Welfare recipients and advocacy groups are concerned Australians will be plunged into poverty despite a $50 per fortnight increase to JobSeeker.
The Morrison government's announcement of a modest permanent increase to the unemployment benefit has sparked an angry reaction from welfare groups, who say it's far too little to support those out of work.
Suzanne Donko said the changes announced by the federal government on Tuesday were a "slap in the face" to recipients such as herself.
Ms Donko said she was forced to skip meals when she was moved from a carer's allowance to the $40-per-day Newstart payment.
But Ms Donko said that when she was put on the rebadged JobSeeker payment, and started receiving the $550 coronavirus supplement at the height of the COVID-19 crisis, her quality of life dramatically improved.
"[I had] no fear about not having food in the house. No fear about not having enough money to pay for utilities or getting things fixed," she said.
"My stress and mental health issues decreased to a point where I had hope as far as a future with work and getting ahead. I got hope.
"When [JobSeeker] goes down again it's going to be a nightmare."
The coronavirus supplement has since been cut back to $150, meaning a single adult with no children on JobSeeker will receive $715 a fortnight until the emergency support winds up at the end of March.
The new permanent rate announced on Tuesday is $615 per fortnight, higher than the old Newstart payment but still $100 below the current level.
Ms Donko said low unemployment payments did not support the material needs of people looking for work, such as work-appropriate clothes and transport costs.
"I'm lucky I've got a car, other people don't so they have to rely on public transport to get themselves around.
"I don't want to live on the dole, I want a job but it's impossible to prepare myself to get work or even to have petrol to turn up to an interview," she said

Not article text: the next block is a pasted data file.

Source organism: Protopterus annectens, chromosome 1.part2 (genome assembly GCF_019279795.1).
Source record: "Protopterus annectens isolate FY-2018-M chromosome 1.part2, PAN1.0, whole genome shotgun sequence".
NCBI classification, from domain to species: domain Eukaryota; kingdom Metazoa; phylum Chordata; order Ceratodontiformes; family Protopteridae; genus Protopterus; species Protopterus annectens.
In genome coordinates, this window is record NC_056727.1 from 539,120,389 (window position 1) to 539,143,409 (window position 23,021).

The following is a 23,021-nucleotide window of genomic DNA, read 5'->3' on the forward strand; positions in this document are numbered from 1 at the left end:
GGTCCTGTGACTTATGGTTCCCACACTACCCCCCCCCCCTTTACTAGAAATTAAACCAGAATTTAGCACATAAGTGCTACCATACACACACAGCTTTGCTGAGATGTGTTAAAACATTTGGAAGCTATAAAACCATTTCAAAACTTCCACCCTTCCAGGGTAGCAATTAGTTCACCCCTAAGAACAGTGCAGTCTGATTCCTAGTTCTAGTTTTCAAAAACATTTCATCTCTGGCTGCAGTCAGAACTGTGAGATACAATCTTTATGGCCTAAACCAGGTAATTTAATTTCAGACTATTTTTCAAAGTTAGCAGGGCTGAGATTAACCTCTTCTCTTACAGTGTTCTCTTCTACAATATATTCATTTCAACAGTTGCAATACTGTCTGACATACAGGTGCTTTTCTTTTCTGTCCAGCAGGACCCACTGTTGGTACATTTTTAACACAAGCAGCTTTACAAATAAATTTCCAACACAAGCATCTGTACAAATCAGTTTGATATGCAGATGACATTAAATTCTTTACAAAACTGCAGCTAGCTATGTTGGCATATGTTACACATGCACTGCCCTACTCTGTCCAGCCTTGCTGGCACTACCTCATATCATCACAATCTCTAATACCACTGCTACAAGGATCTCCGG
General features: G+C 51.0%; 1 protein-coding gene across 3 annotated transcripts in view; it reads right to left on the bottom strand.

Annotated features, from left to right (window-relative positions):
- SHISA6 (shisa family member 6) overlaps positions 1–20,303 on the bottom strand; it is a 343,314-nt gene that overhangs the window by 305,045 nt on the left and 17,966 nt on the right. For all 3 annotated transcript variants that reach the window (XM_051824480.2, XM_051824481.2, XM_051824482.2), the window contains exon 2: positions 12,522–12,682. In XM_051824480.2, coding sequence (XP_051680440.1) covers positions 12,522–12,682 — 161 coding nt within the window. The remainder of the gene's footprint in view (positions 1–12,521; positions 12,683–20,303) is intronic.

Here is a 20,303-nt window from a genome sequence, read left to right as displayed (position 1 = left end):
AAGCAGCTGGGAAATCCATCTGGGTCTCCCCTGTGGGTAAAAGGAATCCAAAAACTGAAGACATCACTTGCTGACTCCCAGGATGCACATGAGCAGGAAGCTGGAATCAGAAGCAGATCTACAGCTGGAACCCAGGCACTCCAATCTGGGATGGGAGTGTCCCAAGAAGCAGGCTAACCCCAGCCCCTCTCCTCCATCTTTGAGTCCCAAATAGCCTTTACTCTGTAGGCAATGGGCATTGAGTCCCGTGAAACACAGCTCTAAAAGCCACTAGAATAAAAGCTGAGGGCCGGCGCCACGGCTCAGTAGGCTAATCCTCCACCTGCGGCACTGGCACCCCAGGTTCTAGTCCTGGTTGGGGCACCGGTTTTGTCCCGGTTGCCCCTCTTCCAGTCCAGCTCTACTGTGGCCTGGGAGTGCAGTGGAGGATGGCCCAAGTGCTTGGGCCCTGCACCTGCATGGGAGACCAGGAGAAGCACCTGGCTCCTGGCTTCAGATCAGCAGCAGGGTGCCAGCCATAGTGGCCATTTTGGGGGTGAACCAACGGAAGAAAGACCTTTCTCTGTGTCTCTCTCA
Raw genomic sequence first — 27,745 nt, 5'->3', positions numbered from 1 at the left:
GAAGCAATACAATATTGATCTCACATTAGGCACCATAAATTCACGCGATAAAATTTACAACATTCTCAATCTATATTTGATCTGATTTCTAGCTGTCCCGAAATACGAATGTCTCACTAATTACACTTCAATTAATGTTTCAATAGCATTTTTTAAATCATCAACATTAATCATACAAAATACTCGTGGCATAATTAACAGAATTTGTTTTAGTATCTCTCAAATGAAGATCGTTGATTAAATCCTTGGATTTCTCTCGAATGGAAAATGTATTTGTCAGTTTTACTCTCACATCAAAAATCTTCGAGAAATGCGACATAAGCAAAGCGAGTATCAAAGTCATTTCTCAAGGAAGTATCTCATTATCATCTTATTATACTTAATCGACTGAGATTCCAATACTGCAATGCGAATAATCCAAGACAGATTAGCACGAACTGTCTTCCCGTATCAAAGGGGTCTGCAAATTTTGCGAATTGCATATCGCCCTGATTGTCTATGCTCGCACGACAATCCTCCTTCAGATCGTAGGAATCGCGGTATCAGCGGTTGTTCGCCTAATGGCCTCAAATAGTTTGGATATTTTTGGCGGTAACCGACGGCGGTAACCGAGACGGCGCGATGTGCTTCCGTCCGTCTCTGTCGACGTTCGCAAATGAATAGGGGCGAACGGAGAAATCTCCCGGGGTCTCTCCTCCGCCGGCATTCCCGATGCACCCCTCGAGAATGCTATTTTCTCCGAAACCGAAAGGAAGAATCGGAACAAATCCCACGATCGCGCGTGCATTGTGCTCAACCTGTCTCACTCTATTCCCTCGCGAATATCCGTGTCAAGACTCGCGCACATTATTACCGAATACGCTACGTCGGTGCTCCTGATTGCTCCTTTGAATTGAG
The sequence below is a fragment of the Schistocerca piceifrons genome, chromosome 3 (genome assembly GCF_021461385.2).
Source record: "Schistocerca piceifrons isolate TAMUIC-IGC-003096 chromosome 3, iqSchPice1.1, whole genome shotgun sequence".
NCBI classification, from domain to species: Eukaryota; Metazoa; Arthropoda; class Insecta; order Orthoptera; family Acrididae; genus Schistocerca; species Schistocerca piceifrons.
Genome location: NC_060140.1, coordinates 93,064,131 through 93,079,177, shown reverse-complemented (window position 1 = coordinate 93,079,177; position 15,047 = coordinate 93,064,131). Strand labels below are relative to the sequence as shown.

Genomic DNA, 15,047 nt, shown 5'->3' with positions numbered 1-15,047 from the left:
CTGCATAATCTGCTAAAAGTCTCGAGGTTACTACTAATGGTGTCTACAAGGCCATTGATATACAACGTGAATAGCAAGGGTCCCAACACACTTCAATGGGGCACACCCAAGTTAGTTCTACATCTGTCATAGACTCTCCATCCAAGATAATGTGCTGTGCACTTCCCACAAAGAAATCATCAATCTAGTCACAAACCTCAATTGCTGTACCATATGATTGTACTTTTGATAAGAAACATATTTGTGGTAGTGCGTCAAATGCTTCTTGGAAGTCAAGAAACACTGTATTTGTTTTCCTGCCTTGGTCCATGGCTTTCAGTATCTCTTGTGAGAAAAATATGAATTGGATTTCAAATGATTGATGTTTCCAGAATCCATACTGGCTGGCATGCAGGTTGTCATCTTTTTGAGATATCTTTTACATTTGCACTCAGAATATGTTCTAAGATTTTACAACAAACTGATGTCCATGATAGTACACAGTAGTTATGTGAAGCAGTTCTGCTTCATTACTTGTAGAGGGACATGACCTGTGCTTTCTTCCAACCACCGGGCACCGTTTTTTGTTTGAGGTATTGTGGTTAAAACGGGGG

"I find it to be a really cruel system. I don't want to be a bludger. The majority of us - we don't want to bludge off the system."
The ACT Council of Social Service chief executive Dr Emma Campbell said the changes were a "heartless betrayal of people with the least".
Dr Campbell said stricter mutual obligation requirements, which were also announced on Tuesday, would "make life even tougher for people looking for work without improving their job prospects".
Prime Minister Scott Morrison has pushed back against criticism of the size of the increase to the permanent JobSeeker rate, while Employment Minister Michaelia Cash reiterated the government's belief that "the best form of welfare is a job".
Australian Chamber of Commerce and Industry acting chief executive Jenny Lambert said the government had "got the balance about right" with the $50 per fortnight increase to JobSeeker.
However, Ms Lambert said the peak business group had hoped the $150 coronavirus supplement would be retained for the long-term unemployed.
The Salvation Army said a $250 per fortnight increase was "the absolute minimum needed to allow Australians to live with frugal dignity".
"A permanent increase of $25 a week does not even begin to address the depths of disadvantage in Australia," it said.
The Australian Unemployed Workers Union have launched a campaign to push the payment to $80 a day.
AUWU spokesperson Kristin O'Connell said poverty was a choice the government made.
"The government showed last year that they can lift millions out of poverty overnight, and they can easily do the same now," she said.
"Our welfare system kills people. An unemployment payment that's less than the poverty line of $80 per day is immoral."
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